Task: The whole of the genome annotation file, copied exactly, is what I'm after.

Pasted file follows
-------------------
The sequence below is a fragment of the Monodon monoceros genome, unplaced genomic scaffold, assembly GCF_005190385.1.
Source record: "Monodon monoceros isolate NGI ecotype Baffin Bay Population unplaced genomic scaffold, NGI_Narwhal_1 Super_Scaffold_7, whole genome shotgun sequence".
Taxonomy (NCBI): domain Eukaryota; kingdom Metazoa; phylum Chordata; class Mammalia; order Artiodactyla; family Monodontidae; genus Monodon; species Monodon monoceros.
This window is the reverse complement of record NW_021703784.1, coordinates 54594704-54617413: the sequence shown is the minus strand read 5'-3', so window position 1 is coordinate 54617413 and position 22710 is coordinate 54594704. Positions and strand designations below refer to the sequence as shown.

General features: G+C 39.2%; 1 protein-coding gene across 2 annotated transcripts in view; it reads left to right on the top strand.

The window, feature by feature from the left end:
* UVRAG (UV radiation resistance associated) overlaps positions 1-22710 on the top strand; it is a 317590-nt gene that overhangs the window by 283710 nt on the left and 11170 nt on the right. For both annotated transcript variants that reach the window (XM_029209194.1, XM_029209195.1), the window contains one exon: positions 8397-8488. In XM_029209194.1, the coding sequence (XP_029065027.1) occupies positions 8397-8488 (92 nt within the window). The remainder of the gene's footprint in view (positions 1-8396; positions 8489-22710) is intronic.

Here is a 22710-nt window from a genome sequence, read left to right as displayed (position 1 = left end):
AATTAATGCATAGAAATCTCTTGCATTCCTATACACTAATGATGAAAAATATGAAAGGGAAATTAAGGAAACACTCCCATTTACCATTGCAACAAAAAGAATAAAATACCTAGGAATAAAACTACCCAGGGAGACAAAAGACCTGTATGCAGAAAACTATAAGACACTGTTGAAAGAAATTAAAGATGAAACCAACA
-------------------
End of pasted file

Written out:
The sequence below is a fragment of the Monodon monoceros genome, unplaced genomic scaffold, assembly GCF_005190385.1.
Source record: "Monodon monoceros isolate NGI ecotype Baffin Bay Population unplaced genomic scaffold, NGI_Narwhal_1 Super_Scaffold_7, whole genome shotgun sequence".
Taxonomy (NCBI): domain Eukaryota; kingdom Metazoa; phylum Chordata; class Mammalia; order Artiodactyla; family Monodontidae; genus Monodon; species Monodon monoceros.
This window is the reverse complement of record NW_021703784.1, coordinates 54594704-54617413: the sequence shown is the minus strand read 5'-3', so window position 1 is coordinate 54617413 and position 22710 is coordinate 54594704. Positions and strand designations below refer to the sequence as shown.

General features: G+C 39.2%; 1 protein-coding gene across 2 annotated transcripts in view; it reads left to right on the top strand.

The window, feature by feature from the left end:
* UVRAG (UV radiation resistance associated) overlaps positions 1-22710 on the top strand; it is a 317590-nt gene that overhangs the window by 283710 nt on the left and 11170 nt on the right. For both annotated transcript variants that reach the window (XM_029209194.1, XM_029209195.1), the window contains one exon: positions 8397-8488. In XM_029209194.1, the coding sequence (XP_029065027.1) occupies positions 8397-8488 (92 nt within the window). The remainder of the gene's footprint in view (positions 1-8396; positions 8489-22710) is intronic.

Here is a 22710-nt window from a genome sequence, read left to right as displayed (position 1 = left end):
AATTAATGCATAGAAATCTCTTGCATTCCTATACACTAATGATGAAAAATATGAAAGGGAAATTAAGGAAACACTCCCATTTACCATTGCAACAAAAAGAATAAAATACCTAGGAATAAAACTACCCAGGGAGACAAAAGACCTGTATGCAGAAAACTATAAGACACTGTTGAAAGAAATTAAAGATGAAACCAACA